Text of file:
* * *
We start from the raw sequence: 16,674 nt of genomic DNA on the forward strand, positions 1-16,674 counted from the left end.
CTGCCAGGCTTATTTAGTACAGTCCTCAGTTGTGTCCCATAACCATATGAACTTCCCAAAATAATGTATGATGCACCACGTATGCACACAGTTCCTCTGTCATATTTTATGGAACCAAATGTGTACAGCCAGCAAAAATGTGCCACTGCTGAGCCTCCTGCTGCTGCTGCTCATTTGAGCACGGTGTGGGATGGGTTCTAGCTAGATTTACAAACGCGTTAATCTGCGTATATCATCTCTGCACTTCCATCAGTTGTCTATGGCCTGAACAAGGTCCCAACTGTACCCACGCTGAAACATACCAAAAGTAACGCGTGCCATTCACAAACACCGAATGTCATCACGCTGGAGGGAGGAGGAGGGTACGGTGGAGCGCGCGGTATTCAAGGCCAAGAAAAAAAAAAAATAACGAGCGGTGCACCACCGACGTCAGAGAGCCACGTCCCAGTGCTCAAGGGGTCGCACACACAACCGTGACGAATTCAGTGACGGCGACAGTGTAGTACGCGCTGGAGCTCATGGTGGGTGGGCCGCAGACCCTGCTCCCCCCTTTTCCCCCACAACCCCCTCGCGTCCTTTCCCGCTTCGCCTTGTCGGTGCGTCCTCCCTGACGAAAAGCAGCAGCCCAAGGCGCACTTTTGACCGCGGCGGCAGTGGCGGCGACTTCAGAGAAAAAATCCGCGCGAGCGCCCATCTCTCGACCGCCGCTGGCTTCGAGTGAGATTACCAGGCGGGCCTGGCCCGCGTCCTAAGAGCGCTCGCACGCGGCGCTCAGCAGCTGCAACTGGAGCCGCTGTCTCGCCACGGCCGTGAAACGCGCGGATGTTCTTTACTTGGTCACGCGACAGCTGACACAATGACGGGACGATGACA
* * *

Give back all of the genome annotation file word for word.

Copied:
We start from the raw sequence: 16,674 nt of genomic DNA on the forward strand, positions 1-16,674 counted from the left end.
CTGCCAGGCTTATTTAGTACAGTCCTCAGTTGTGTCCCATAACCATATGAACTTCCCAAAATAATGTATGATGCACCACGTATGCACACAGTTCCTCTGTCATATTTTATGGAACCAAATGTGTACAGCCAGCAAAAATGTGCCACTGCTGAGCCTCCTGCTGCTGCTGCTCATTTGAGCACGGTGTGGGATGGGTTCTAGCTAGATTTACAAACGCGTTAATCTGCGTATATCATCTCTGCACTTCCATCAGTTGTCTATGGCCTGAACAAGGTCCCAACTGTACCCACGCTGAAACATACCAAAAGTAACGCGTGCCATTCACAAACACCGAATGTCATCACGCTGGAGGGAGGAGGAGGGTACGGTGGAGCGCGCGGTATTCAAGGCCAAGAAAAAAAAAAAATAACGAGCGGTGCACCACCGACGTCAGAGAGCCACGTCCCAGTGCTCAAGGGGTCGCACACACAACCGTGACGAATTCAGTGACGGCGACAGTGTAGTACGCGCTGGAGCTCATGGTGGGTGGGCCGCAGACCCTGCTCCCCCCTTTTCCCCCACAACCCCCTCGCGTCCTTTCCCGCTTCGCCTTGTCGGTGCGTCCTCCCTGACGAAAAGCAGCAGCCCAAGGCGCACTTTTGACCGCGGCGGCAGTGGCGGCGACTTCAGAGAAAAAATCCGCGCGAGCGCCCATCTCTCGACCGCCGCTGGCTTCGAGTGAGATTACCAGGCGGGCCTGGCCCGCGTCCTAAGAGCGCTCGCACGCGGCGCTCAGCAGCTGCAACTGGAGCCGCTGTCTCGCCACGGCCGTGAAACGCGCGGATGTTCTTTACTTGGTCACGCGACAGCTGACACAATGACGGGACGATGACA